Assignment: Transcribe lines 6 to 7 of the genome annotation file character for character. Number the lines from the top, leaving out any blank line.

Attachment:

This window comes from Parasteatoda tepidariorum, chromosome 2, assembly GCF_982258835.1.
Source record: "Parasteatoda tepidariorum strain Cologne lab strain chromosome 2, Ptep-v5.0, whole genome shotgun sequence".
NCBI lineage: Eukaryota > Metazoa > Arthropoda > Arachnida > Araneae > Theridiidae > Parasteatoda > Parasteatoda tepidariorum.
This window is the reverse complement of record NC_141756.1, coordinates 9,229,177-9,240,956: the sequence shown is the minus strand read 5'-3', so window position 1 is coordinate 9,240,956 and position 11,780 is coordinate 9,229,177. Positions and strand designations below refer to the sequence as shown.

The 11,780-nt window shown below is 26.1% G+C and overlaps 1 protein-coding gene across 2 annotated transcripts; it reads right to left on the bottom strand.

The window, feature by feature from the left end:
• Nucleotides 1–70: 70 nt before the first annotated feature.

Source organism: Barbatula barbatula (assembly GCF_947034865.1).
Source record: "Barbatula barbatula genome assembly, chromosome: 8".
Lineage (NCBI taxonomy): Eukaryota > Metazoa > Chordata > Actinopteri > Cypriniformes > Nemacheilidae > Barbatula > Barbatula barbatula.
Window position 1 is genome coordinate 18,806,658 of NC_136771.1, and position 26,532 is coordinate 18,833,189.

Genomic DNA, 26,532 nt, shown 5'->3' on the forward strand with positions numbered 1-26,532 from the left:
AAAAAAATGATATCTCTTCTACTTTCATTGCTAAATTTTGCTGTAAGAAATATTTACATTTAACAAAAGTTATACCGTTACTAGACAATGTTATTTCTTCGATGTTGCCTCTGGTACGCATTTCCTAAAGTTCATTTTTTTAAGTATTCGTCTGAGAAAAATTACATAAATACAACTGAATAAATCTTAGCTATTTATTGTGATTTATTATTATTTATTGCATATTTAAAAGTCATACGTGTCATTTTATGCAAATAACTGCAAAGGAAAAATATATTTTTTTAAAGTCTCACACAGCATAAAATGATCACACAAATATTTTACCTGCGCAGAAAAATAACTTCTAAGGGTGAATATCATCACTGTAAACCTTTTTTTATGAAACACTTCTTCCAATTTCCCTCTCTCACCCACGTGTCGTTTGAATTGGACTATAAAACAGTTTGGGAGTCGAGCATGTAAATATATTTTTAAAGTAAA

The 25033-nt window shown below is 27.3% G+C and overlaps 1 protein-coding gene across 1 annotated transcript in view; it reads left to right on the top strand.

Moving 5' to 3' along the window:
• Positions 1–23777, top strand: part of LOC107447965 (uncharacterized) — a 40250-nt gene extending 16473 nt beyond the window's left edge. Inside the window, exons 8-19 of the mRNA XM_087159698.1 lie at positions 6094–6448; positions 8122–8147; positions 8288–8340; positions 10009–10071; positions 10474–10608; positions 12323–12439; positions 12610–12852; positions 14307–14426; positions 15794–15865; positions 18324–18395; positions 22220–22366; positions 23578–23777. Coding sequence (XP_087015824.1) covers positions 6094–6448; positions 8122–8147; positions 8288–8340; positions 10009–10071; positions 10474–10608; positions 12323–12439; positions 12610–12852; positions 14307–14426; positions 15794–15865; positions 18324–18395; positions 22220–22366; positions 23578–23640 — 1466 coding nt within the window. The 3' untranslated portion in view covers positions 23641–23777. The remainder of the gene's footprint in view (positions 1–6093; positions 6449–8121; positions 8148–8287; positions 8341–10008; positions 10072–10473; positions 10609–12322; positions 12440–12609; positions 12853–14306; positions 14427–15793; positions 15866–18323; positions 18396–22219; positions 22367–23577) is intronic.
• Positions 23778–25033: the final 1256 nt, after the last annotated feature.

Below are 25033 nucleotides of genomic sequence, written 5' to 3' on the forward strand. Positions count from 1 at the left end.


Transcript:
The window, feature by feature from the left end:
• Nucleotides 1–70: 70 nt before the first annotated feature.